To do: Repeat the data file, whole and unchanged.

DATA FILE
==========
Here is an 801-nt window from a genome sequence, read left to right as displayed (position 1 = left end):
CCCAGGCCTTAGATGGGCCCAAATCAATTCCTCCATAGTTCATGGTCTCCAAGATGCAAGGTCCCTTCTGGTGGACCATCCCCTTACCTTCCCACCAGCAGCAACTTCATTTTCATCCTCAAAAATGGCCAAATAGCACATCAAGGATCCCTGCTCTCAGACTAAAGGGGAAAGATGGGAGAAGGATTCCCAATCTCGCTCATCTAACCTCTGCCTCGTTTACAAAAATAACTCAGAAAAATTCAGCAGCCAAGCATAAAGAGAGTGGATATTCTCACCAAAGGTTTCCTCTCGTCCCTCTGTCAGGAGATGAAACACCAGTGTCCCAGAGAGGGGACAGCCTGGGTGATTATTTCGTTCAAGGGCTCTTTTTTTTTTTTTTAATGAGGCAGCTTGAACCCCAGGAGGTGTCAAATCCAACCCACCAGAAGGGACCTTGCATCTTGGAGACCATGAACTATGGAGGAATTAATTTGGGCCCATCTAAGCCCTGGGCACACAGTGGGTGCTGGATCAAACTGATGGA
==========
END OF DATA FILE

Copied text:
Here is an 801-nt window from a genome sequence, read left to right as displayed (position 1 = left end):
CCCAGGCCTTAGATGGGCCCAAATCAATTCCTCCATAGTTCATGGTCTCCAAGATGCAAGGTCCCTTCTGGTGGACCATCCCCTTACCTTCCCACCAGCAGCAACTTCATTTTCATCCTCAAAAATGGCCAAATAGCACATCAAGGATCCCTGCTCTCAGACTAAAGGGGAAAGATGGGAGAAGGATTCCCAATCTCGCTCATCTAACCTCTGCCTCGTTTACAAAAATAACTCAGAAAAATTCAGCAGCCAAGCATAAAGAGAGTGGATATTCTCACCAAAGGTTTCCTCTCGTCCCTCTGTCAGGAGATGAAACACCAGTGTCCCAGAGAGGGGACAGCCTGGGTGATTATTTCGTTCAAGGGCTCTTTTTTTTTTTTTTAATGAGGCAGCTTGAACCCCAGGAGGTGTCAAATCCAACCCACCAGAAGGGACCTTGCATCTTGGAGACCATGAACTATGGAGGAATTAATTTGGGCCCATCTAAGCCCTGGGCACACAGTGGGTGCTGGATCAAACTGATGGA